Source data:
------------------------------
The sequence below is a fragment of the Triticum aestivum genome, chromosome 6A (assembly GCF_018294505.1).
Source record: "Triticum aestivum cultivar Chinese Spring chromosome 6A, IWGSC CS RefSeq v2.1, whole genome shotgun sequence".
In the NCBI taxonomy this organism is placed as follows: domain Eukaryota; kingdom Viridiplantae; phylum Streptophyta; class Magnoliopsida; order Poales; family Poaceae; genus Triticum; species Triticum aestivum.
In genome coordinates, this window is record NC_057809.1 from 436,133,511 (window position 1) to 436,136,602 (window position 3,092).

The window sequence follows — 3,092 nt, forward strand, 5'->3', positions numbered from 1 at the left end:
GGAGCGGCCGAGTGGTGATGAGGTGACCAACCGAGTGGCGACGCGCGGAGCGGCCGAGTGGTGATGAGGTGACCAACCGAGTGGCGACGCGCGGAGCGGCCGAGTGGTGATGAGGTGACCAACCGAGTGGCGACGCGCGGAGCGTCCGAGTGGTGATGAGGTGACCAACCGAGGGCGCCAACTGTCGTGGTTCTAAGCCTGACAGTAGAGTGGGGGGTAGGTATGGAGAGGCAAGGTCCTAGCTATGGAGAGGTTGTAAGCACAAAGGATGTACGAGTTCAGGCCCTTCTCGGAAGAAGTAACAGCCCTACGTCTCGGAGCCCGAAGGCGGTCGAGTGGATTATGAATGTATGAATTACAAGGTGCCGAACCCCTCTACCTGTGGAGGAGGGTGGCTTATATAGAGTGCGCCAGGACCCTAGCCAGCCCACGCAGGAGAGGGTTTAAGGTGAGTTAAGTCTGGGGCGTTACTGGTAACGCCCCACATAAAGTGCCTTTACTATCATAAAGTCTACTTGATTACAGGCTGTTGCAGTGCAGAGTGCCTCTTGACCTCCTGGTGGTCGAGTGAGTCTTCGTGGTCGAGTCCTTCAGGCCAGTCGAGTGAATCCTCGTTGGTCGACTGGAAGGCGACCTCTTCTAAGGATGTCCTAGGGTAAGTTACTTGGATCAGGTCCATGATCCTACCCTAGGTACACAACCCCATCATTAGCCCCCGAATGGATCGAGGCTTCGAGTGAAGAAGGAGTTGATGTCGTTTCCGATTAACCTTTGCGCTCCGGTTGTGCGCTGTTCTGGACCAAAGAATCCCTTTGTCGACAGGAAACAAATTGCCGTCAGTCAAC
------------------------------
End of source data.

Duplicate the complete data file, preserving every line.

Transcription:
The sequence below is a fragment of the Triticum aestivum genome, chromosome 6A (assembly GCF_018294505.1).
Source record: "Triticum aestivum cultivar Chinese Spring chromosome 6A, IWGSC CS RefSeq v2.1, whole genome shotgun sequence".
In the NCBI taxonomy this organism is placed as follows: domain Eukaryota; kingdom Viridiplantae; phylum Streptophyta; class Magnoliopsida; order Poales; family Poaceae; genus Triticum; species Triticum aestivum.
In genome coordinates, this window is record NC_057809.1 from 436,133,511 (window position 1) to 436,136,602 (window position 3,092).

The window sequence follows — 3,092 nt, forward strand, 5'->3', positions numbered from 1 at the left end:
GGAGCGGCCGAGTGGTGATGAGGTGACCAACCGAGTGGCGACGCGCGGAGCGGCCGAGTGGTGATGAGGTGACCAACCGAGTGGCGACGCGCGGAGCGGCCGAGTGGTGATGAGGTGACCAACCGAGTGGCGACGCGCGGAGCGTCCGAGTGGTGATGAGGTGACCAACCGAGGGCGCCAACTGTCGTGGTTCTAAGCCTGACAGTAGAGTGGGGGGTAGGTATGGAGAGGCAAGGTCCTAGCTATGGAGAGGTTGTAAGCACAAAGGATGTACGAGTTCAGGCCCTTCTCGGAAGAAGTAACAGCCCTACGTCTCGGAGCCCGAAGGCGGTCGAGTGGATTATGAATGTATGAATTACAAGGTGCCGAACCCCTCTACCTGTGGAGGAGGGTGGCTTATATAGAGTGCGCCAGGACCCTAGCCAGCCCACGCAGGAGAGGGTTTAAGGTGAGTTAAGTCTGGGGCGTTACTGGTAACGCCCCACATAAAGTGCCTTTACTATCATAAAGTCTACTTGATTACAGGCTGTTGCAGTGCAGAGTGCCTCTTGACCTCCTGGTGGTCGAGTGAGTCTTCGTGGTCGAGTCCTTCAGGCCAGTCGAGTGAATCCTCGTTGGTCGACTGGAAGGCGACCTCTTCTAAGGATGTCCTAGGGTAAGTTACTTGGATCAGGTCCATGATCCTACCCTAGGTACACAACCCCATCATTAGCCCCCGAATGGATCGAGGCTTCGAGTGAAGAAGGAGTTGATGTCGTTTCCGATTAACCTTTGCGCTCCGGTTGTGCGCTGTTCTGGACCAAAGAATCCCTTTGTCGACAGGAAACAAATTGCCGTCAGTCAAC